Pacific Foreign Ministers declare a climate emergency, set priorities at FFMM 2022
Formal outcomes from the Forum Foreign Ministers, held in Suva on Friday 10th July, have been released with key collective decisions including a declaration that the Pacific is facing a Climate Emergency that threatens the livelihoods, security and wellbeing of its people and ecosystems.
Spearheaded by Vanuatu, Foreign Ministers also endorsed a recommendation for Forum Leaders to call on the UN General Assembly for a resolution requesting the International Court of Justice to provide an advisory opinion on the obligations of states under international law, to protect the rights of present and future generations against climate change impacts.
Foreign Ministers set priorities for COP 27, taking place in Sharm el Sheik, Egypt this November, to ensure the 27th global meeting turns pledges and commitments into action, consistent with the 1.5 degrees pathway. The region will once again be led by Political Climate Champions, including a new Champion on Gender and Social Inclusion.
Ministers welcomed Australia’s renewed commitment to the Forum’s climate change priorities and also welcomed Australia’s interest to host a future UNFCC COP in partnership with Pacific Island countries.
On nuclear legacy issues, Foreign Ministers reiterated that Japan’s plans to discharge of ALPS treated water into the ocean could lead to transgenerational impacts of great concern to the peoples of the Pacific, and reiterated statements by the Government of Japan that there will be no discharge of ALPS treated water into the Pacific Ocean if the water is not safe.
Foreign Ministers considered the scientific advice produced by the PIF Panel of Independent Experts, which indicate major gaps in data and information needed for further assessment of safety prior to any discharge. The scientific advice and recommendations to now be conveyed to Forum Leaders to consider.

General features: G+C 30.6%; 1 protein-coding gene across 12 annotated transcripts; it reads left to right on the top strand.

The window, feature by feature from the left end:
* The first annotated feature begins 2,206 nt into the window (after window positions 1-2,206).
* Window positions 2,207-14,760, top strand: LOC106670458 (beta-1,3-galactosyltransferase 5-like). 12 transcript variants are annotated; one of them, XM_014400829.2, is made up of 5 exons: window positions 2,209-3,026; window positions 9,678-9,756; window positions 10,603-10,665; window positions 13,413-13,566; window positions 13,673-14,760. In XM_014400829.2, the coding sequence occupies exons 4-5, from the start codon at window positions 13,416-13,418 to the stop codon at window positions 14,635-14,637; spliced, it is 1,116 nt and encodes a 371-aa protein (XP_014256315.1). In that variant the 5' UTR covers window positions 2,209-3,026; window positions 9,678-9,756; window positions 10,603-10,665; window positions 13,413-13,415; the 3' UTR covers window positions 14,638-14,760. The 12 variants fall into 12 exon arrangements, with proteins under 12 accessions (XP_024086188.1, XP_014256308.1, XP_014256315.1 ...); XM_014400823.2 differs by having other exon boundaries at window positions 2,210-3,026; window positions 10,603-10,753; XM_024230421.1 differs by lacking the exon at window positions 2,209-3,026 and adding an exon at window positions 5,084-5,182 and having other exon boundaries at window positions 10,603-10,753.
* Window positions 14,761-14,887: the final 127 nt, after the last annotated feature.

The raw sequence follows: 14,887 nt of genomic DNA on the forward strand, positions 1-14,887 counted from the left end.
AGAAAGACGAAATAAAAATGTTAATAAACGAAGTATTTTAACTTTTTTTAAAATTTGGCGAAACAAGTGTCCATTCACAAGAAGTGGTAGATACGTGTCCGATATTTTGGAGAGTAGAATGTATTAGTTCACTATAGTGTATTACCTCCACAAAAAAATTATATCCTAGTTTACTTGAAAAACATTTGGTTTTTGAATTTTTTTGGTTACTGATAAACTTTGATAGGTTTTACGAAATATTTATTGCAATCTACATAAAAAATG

On maritime boundaries, Ministers commended international support for the 2021 Forum Leaders Declaration on Preserving Maritime Zones in the face of Climate Change-Related Sea-Level Rise including from the Alliance of Small Island States (AOSIS), the Climate Vulnerable Forum, and the Organisation of African, Caribbean and Pacific States (OACPS) as a key step towards global recognition of this interpretation of UNCLOS. Ministers also endorsed plans to convene a 2022 Regional Conference on Statehood and the Protection of Persons affected by sea-level rise, planned for 5 – 9 September 2022.
In recognising the power of Blue Pacific advocacy on the global stage, Foreign Ministers welcomed the successful conclusion on negotiations on the World Trade Organization Fisheries Subsides Agreement and the excellent work by Fiji and the Member countries who through the Forum and the Pacific Way were able to work together in solidarity to reach the successful conclusion of these negotiations.
To further strengthen Blue Pacific international advocacy, Foreign Ministers commenced a Forum process to more consistently elevate Pacific candidates to international positions and develop a pipeline for competitive candidates, with a particular focus on encouraging and empowering the participation of Pacific women.